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How do those Christians who believe that Jesus is God and equal to God the Father explain out the following verse:

"But about that day or hour no one knows, not even the angels in heaven, nor the Son, but only the Father." (Matthew 24:36, NIV)

If the Son is God, then He should possess all the absolute qualities pertaining to God, one of which is omniscience, but in this verse we are clearly told that there is something that God the Son, unlike God the Father, doesn't know.

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You have hit on one of the central wonders of the incarnation of God as a human.

When God the Son took on human form, he voluntarily gave up some of his godly abilities. He specifically renounced much of his powers and knowledge, instead choosing to rely on God the Father. This is shown in other places - for example he does not say "I can summon twelve legions of angels" but "I can ask my father and he will send twelve legions of angels".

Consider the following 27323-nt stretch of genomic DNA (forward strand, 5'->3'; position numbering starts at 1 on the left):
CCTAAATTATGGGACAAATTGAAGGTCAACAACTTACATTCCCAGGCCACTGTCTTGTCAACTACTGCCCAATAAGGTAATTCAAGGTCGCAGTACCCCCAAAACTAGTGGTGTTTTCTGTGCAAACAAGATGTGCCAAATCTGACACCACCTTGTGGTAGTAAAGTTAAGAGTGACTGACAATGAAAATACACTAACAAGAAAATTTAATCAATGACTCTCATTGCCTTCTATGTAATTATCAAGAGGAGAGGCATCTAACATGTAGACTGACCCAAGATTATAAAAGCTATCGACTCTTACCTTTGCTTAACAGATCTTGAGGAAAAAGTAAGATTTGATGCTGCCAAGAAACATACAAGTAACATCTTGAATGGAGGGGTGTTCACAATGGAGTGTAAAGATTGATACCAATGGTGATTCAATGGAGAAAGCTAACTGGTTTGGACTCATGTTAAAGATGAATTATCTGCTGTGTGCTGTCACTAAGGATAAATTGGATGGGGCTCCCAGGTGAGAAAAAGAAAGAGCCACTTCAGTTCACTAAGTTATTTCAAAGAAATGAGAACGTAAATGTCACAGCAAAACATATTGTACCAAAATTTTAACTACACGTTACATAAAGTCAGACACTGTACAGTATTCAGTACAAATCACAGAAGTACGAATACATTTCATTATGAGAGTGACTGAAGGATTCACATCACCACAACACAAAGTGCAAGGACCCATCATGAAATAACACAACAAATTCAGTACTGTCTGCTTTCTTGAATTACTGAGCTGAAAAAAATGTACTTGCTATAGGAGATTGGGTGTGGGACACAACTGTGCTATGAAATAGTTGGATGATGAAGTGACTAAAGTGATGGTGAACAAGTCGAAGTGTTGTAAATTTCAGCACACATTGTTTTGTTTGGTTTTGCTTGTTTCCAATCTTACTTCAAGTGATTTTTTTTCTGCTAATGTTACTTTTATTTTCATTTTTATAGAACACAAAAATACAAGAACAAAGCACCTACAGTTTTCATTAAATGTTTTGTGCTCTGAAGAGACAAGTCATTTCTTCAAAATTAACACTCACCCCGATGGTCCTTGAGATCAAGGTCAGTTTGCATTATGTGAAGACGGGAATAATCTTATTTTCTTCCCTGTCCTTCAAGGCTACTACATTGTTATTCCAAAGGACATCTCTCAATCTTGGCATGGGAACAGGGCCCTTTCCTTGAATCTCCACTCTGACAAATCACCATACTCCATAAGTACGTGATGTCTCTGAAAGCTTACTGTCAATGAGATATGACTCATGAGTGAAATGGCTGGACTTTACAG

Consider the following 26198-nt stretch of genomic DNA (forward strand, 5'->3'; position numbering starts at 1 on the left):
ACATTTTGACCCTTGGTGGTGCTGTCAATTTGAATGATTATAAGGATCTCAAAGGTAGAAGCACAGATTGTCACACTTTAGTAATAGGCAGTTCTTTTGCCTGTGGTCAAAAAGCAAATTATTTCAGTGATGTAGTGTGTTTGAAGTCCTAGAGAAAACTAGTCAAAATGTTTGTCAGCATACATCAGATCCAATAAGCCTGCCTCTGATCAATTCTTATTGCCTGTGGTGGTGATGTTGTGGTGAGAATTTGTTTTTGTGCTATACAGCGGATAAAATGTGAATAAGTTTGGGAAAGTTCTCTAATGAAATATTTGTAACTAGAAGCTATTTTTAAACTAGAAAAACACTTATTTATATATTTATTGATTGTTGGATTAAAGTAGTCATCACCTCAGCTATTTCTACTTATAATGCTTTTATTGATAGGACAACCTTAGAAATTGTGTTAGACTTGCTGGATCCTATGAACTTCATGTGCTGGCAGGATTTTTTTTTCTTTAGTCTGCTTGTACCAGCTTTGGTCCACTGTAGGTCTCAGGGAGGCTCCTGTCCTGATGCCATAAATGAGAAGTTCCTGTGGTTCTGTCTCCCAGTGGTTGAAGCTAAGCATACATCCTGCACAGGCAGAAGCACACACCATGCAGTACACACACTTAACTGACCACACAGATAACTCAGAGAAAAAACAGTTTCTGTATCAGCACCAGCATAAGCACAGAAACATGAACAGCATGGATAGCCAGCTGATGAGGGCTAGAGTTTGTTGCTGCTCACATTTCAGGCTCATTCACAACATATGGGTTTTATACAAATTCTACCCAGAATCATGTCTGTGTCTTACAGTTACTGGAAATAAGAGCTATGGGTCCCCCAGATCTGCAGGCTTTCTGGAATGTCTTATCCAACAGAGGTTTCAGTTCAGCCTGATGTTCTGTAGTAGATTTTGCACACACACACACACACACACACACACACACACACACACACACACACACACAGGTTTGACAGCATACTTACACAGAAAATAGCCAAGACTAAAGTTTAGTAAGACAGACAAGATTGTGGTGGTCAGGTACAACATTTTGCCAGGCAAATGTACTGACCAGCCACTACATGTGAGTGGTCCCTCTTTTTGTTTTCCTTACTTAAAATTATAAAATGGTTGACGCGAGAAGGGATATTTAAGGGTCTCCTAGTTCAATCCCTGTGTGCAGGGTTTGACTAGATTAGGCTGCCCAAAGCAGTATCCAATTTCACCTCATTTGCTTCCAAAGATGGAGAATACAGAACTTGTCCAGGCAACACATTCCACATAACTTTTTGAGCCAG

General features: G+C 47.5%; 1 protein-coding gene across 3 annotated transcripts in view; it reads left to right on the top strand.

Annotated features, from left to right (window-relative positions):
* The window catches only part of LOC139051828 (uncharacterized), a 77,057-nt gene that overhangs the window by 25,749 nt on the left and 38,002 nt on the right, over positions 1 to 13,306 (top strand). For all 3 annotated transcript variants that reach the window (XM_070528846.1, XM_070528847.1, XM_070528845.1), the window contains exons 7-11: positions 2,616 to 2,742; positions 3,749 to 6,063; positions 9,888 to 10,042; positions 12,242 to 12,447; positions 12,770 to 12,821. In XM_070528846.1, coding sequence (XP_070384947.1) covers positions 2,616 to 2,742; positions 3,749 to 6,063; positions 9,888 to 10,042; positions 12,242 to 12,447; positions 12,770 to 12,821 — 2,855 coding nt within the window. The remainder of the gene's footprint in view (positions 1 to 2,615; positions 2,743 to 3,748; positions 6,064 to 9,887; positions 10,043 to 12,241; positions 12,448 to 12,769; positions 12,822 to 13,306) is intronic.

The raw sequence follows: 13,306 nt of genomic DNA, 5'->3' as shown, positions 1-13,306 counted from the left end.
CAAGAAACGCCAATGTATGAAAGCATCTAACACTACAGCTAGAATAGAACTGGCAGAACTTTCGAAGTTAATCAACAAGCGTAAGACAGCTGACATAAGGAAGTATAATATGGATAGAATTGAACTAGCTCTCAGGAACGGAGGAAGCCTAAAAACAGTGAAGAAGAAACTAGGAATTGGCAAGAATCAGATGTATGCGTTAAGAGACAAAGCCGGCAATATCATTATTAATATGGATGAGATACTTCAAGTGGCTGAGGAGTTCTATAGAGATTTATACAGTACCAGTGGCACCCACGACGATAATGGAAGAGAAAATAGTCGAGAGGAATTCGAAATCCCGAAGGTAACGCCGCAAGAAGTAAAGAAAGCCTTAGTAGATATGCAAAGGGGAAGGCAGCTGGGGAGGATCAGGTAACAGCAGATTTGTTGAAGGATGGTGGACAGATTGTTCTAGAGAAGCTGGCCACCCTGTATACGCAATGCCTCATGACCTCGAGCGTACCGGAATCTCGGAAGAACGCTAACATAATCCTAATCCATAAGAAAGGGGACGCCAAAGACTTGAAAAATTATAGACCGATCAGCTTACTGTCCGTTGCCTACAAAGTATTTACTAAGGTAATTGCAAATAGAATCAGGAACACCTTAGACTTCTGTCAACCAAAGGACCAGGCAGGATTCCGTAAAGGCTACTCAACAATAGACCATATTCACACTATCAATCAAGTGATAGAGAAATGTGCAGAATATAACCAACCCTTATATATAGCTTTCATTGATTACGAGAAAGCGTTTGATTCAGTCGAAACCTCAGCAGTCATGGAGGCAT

Jesus wants to demonstrate for us a life of faith in relationship with the Father. Faith is not possible if you have total and complete knowledge and power (St. Paul writes that), so it is necessary for him to give that up to be the example.

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  • +1 (despite the "some " and "much" rather than "all"). Aug 1, 2022 at 13:39
  • Kenosis does not have to mean that the Son of God gave up any of his abilities, and I don't think traditional Catholic or Protestant teachings would say that he did. Rather he frequently acted as if he did not have authority and power in his own right, but instead depended on the Father to provide.
    – curiousdannii
    Aug 1, 2022 at 13:44
  • @curiousdannii - "Rather he frequently acted as if he did not have authority and power in his own right" - Sounds then as if He were lying when saying "Nor does the Son know, but only the Father". Choose not to use your authority is quite different from not knowing. You may not use your authority, but you still know.
    – brilliant
    Aug 1, 2022 at 13:56
  • @brilliant Your question's answer is not really related to kenosis at all, instead it's about the two minds of Christ in the hypostatic union.
    – curiousdannii
    Aug 1, 2022 at 14:45
  • @curiousdannii - True, but it's also true that my question was not specifically about kenosis. The way the question is phrased, kenosis was to be only one of possible answers.
    – brilliant
    Aug 1, 2022 at 15:15

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